COVID-19 forces $1.5 billion in gambling savings

author-avatar By on May 07, 2020
COVID-19 forces $1.5 billion in gambling savings

Photo by Alessandro Bogliari on Unsplash

If one silver lining exists from COVID-19, it's this: Australians have saved themselves $1.5 billion from gambling losses.

The coronavirus pandemic may have decimated the local economy and forced us all inside our homes, but the restrictions may have had one possible upside. 

According to the Alliance for Gambling Reform, $1.5 billion has been saved by Australians that would otherwise go into pokie machines, due to closures of pubs and clubs around the country.

This $1.5 billion mark was met in less than a month, and could potentially be $2 billion if losses from casinos are counted. 

That $2 billion in saved gambling losses represents 8% of the near-$25 billion Australians lost to gambling in 2017-18

Gaming machines like the pokies account for most of that $25 billion, with the amount saved so far accounting for around 10% of total pokies losses. 

Not mincing his words, Alliance for Gambling Reform Chief Advocate, the Rev Tim Costello, said these huge figures "demonstrated the blight poker machines are" on Australian communities and the economy.

“It has been awful reading about the lives lost to COVID-19 in Australia, and my heart goes out to the people who have been affected,” Rev Costello said.

"But the shutdown of poker machines in Australia has undoubtedly saved lives too, while also improving lives for many people for the better.

“We’re hearing some great stories of how people are no longer worrying about how to pay their bills because they now have money in their bank accounts instead of them being bled by poker machines."

"They are machines of addiction designed specifically to drain money from people, and also our economy.”

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Reverend Costello believes the lack of pokies could actually save more than $1.5-$2 billion, as less gambling could mean significant public health savings. 

"Pokies do the majority of gambling harm in this country because there are just so many of those machines plaguing our nation -- roughly 200,000 of them," he said.

"Western Australia has got it right -- they only have poker machines in the casino and accordingly they have significantly lower rates of gambling harm."

He also said COVID-19 represents an opportunity to rethink the value gambling provides for our society. 

"Pubs, and importantly clubs, that operate poker machines will find that they contribute much more to local economies without poker machines. Research suggests it is far more productive to invest in hospitality than gambling, where we know for every $1 million spent on food and meals 20 jobs are created," he said.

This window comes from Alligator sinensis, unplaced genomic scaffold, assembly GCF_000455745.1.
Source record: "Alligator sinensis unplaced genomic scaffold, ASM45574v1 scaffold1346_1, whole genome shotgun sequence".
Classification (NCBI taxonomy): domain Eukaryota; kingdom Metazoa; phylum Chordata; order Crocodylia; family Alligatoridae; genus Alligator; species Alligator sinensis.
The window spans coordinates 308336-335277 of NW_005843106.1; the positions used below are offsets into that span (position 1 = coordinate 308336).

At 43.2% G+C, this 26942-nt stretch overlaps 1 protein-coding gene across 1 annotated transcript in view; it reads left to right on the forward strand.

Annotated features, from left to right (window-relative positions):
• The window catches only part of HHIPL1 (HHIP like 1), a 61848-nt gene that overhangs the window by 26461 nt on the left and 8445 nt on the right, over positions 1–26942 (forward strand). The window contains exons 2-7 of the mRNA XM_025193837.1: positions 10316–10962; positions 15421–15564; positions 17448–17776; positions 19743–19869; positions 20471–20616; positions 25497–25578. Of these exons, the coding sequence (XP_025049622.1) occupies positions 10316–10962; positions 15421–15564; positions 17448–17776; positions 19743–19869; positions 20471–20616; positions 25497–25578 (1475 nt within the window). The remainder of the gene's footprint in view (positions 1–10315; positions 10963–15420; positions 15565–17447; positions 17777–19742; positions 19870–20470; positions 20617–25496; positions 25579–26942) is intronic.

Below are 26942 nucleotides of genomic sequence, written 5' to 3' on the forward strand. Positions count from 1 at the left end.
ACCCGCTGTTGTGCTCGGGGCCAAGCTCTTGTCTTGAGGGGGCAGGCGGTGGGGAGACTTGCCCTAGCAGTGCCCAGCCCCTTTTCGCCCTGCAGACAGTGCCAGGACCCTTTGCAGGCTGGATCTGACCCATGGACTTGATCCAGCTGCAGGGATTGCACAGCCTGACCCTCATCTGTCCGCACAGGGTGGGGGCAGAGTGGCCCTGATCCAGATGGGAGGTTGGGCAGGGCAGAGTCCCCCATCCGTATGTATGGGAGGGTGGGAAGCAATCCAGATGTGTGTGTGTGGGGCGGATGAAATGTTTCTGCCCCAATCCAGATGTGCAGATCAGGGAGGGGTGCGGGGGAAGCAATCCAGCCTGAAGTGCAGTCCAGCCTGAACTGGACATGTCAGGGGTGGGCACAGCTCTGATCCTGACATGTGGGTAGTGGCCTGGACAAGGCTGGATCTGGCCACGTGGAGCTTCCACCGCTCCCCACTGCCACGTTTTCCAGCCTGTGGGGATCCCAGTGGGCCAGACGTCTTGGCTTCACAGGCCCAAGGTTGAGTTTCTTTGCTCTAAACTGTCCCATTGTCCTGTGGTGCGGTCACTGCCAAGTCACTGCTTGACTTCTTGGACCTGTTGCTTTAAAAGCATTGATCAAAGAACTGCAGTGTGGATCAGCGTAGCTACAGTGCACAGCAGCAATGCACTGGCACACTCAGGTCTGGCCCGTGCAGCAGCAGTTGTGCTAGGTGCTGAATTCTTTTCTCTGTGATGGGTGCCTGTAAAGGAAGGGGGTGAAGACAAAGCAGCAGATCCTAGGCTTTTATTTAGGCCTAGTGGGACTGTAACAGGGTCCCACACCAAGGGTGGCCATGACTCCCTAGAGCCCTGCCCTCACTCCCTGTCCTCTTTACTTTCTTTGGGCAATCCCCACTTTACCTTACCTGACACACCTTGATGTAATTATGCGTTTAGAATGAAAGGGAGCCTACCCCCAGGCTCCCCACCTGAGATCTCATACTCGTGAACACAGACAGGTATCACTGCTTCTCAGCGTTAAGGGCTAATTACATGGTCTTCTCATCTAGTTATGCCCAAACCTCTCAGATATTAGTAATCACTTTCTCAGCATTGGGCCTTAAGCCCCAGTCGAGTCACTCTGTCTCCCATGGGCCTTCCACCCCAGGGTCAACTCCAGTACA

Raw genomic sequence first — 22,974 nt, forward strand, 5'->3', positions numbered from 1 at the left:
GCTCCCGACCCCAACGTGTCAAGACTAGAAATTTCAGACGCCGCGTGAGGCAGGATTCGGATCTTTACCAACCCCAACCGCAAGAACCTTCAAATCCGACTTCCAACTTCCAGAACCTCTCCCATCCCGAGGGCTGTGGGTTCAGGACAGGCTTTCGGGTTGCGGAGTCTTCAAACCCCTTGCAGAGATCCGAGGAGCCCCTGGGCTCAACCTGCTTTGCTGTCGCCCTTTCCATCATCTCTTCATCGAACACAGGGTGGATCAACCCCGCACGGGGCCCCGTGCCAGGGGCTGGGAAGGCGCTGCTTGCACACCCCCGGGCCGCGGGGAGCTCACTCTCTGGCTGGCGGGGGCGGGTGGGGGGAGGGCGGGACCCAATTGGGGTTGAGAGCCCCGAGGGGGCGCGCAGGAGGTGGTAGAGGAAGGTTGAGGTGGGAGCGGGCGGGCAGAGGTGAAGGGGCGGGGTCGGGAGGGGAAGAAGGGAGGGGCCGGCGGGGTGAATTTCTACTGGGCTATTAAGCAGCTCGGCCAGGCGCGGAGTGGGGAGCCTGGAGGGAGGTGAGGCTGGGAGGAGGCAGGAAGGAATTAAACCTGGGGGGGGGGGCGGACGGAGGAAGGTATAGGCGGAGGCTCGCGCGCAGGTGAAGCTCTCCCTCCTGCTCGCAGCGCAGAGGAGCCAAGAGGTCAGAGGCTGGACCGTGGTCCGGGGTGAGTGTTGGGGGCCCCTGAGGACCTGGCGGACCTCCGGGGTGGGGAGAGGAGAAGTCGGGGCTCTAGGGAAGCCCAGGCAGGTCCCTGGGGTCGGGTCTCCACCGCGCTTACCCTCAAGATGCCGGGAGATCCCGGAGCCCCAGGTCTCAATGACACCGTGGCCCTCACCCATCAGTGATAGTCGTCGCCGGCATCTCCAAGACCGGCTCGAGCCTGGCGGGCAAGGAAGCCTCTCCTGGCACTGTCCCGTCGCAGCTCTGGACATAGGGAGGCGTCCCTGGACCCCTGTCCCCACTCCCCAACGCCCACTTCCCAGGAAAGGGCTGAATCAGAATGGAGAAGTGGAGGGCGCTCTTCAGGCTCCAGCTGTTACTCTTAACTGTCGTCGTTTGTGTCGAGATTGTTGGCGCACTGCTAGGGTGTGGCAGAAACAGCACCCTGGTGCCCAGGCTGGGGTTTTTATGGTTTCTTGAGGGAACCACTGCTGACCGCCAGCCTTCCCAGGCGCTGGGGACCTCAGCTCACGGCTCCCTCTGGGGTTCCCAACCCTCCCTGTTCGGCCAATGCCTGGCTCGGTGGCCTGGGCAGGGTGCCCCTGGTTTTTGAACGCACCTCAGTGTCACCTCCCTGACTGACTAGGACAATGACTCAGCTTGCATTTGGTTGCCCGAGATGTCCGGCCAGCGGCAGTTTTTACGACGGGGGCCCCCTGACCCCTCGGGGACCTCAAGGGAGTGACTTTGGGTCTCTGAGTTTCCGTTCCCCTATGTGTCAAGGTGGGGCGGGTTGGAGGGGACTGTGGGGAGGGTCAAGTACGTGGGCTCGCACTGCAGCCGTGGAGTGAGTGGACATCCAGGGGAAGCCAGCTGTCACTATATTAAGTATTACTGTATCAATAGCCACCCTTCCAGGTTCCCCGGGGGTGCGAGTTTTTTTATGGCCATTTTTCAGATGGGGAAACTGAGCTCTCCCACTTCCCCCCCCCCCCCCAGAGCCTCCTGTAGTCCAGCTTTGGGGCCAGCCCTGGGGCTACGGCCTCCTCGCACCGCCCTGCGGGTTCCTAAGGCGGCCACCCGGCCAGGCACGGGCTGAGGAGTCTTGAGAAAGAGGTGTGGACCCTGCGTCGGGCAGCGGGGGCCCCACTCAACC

"Contrast that with a mere three jobs for the same amount lost to gambling.

“We never thought we’d see airlines and other industries shutdown for the sake of public health, but that’s a tough reality we have faced and worked through. The benefits of keeping poker machines switched off are myriad, far outweighing any supposed benefit in turning them back on.”

According to an interview Reverend Costello gave to 3AW, there has been a 300% jump in online gambling. 

This is further backed up by an ASX report by Aristocrat Leisure, the world’s second biggest social gaming company, which stated in a COVID-19 update that its "digital business continues to perform strongly, with higher bookings and player engagement evident across most of the portfolio". 

Monash University associate professor Charles Livingstone told SBS News in April that the risks associated with online gambling are potentially higher. 

"There is a difficulty for some people who are going to be tempted to shift their gambling expenditure online and for these people there could be quite serious consequences," he said.

"There are no real limits to online gambling and you can use credit cards to top up online gambling accounts, which you can’t use in pubs or clubs."

Resources for gambling help

Problem gambling is generally defined as:

When betting starts to create trouble in your life, such as debt; relationship problems; loss of a job; stress or depression etc.

If you continue to gamble despite negative consequences, or if you know you need to stop, but can’t, then you might be a problem gambler. If you’re reading this and know you've continued to gamble during COVID-19 despite pokies being unavailable, then there are numerous resources you can reach out to for help:

To help get your finances back in order after gambling issues, you can also speak to an ASIC approved financial counsellor.


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author-avatar
William Jolly joined Savings.com.au as a Financial Journalist in 2018, after spending two years at financial research firm Canstar. In William's articles, you're likely to find complex financial topics and products broken down into everyday language. He is deeply passionate about improving the financial literacy of Australians and providing them with resources on how to save money in their everyday lives.

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